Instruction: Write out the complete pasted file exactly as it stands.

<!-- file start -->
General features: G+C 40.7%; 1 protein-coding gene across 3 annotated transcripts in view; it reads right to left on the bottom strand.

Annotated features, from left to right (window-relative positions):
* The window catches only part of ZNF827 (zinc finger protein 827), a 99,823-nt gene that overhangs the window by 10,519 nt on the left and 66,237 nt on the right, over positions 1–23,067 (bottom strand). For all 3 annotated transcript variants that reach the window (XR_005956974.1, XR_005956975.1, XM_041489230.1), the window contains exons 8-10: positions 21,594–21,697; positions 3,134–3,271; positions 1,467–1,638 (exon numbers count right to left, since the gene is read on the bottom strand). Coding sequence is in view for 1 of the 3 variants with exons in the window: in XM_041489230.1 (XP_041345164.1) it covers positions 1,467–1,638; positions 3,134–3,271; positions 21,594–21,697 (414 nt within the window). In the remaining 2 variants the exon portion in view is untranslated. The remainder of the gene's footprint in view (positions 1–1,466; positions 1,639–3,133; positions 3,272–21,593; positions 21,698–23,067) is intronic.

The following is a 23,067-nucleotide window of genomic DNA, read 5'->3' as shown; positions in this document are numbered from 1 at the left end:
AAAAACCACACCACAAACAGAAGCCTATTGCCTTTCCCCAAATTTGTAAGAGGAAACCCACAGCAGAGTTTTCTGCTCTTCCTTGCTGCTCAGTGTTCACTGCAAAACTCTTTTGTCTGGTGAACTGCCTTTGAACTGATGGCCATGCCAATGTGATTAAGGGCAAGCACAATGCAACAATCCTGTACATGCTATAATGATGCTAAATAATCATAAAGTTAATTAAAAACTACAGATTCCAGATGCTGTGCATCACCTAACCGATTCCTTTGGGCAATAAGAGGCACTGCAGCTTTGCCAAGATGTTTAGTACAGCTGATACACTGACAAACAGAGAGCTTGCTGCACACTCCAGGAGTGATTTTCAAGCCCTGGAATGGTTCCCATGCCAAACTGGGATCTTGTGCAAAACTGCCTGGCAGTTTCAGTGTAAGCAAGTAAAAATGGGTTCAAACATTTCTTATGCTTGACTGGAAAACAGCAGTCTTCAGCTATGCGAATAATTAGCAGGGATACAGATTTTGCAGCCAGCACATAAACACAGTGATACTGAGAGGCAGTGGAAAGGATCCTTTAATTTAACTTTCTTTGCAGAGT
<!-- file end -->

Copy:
General features: G+C 40.7%; 1 protein-coding gene across 3 annotated transcripts in view; it reads right to left on the bottom strand.

Annotated features, from left to right (window-relative positions):
* The window catches only part of ZNF827 (zinc finger protein 827), a 99,823-nt gene that overhangs the window by 10,519 nt on the left and 66,237 nt on the right, over positions 1–23,067 (bottom strand). For all 3 annotated transcript variants that reach the window (XR_005956974.1, XR_005956975.1, XM_041489230.1), the window contains exons 8-10: positions 21,594–21,697; positions 3,134–3,271; positions 1,467–1,638 (exon numbers count right to left, since the gene is read on the bottom strand). Coding sequence is in view for 1 of the 3 variants with exons in the window: in XM_041489230.1 (XP_041345164.1) it covers positions 1,467–1,638; positions 3,134–3,271; positions 21,594–21,697 (414 nt within the window). In the remaining 2 variants the exon portion in view is untranslated. The remainder of the gene's footprint in view (positions 1–1,466; positions 1,639–3,133; positions 3,272–21,593; positions 21,698–23,067) is intronic.

The following is a 23,067-nucleotide window of genomic DNA, read 5'->3' as shown; positions in this document are numbered from 1 at the left end:
AAAAACCACACCACAAACAGAAGCCTATTGCCTTTCCCCAAATTTGTAAGAGGAAACCCACAGCAGAGTTTTCTGCTCTTCCTTGCTGCTCAGTGTTCACTGCAAAACTCTTTTGTCTGGTGAACTGCCTTTGAACTGATGGCCATGCCAATGTGATTAAGGGCAAGCACAATGCAACAATCCTGTACATGCTATAATGATGCTAAATAATCATAAAGTTAATTAAAAACTACAGATTCCAGATGCTGTGCATCACCTAACCGATTCCTTTGGGCAATAAGAGGCACTGCAGCTTTGCCAAGATGTTTAGTACAGCTGATACACTGACAAACAGAGAGCTTGCTGCACACTCCAGGAGTGATTTTCAAGCCCTGGAATGGTTCCCATGCCAAACTGGGATCTTGTGCAAAACTGCCTGGCAGTTTCAGTGTAAGCAAGTAAAAATGGGTTCAAACATTTCTTATGCTTGACTGGAAAACAGCAGTCTTCAGCTATGCGAATAATTAGCAGGGATACAGATTTTGCAGCCAGCACATAAACACAGTGATACTGAGAGGCAGTGGAAAGGATCCTTTAATTTAACTTTCTTTGCAGAGT